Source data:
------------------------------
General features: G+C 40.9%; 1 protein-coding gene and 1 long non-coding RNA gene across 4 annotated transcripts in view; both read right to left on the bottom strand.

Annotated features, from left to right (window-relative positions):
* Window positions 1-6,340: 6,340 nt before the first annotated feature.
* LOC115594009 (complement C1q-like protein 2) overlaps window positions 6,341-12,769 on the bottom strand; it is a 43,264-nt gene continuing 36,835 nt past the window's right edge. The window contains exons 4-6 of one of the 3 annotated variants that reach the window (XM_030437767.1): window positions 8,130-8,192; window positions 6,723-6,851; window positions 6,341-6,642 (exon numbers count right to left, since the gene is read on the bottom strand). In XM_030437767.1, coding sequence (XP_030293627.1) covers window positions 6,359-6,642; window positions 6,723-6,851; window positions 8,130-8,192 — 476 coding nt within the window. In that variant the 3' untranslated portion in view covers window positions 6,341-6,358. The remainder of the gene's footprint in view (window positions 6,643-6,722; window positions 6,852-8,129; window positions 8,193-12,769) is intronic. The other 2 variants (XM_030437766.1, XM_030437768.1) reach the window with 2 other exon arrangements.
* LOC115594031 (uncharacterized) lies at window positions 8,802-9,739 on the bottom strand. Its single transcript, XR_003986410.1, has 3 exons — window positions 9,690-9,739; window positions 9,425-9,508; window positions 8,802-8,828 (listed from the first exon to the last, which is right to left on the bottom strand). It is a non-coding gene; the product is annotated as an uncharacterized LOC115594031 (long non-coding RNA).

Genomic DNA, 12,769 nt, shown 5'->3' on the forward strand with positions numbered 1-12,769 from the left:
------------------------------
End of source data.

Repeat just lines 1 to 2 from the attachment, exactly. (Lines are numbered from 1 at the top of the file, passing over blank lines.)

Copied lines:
General features: G+C 40.9%; 1 protein-coding gene and 1 long non-coding RNA gene across 4 annotated transcripts in view; both read right to left on the bottom strand.

Annotated features, from left to right (window-relative positions):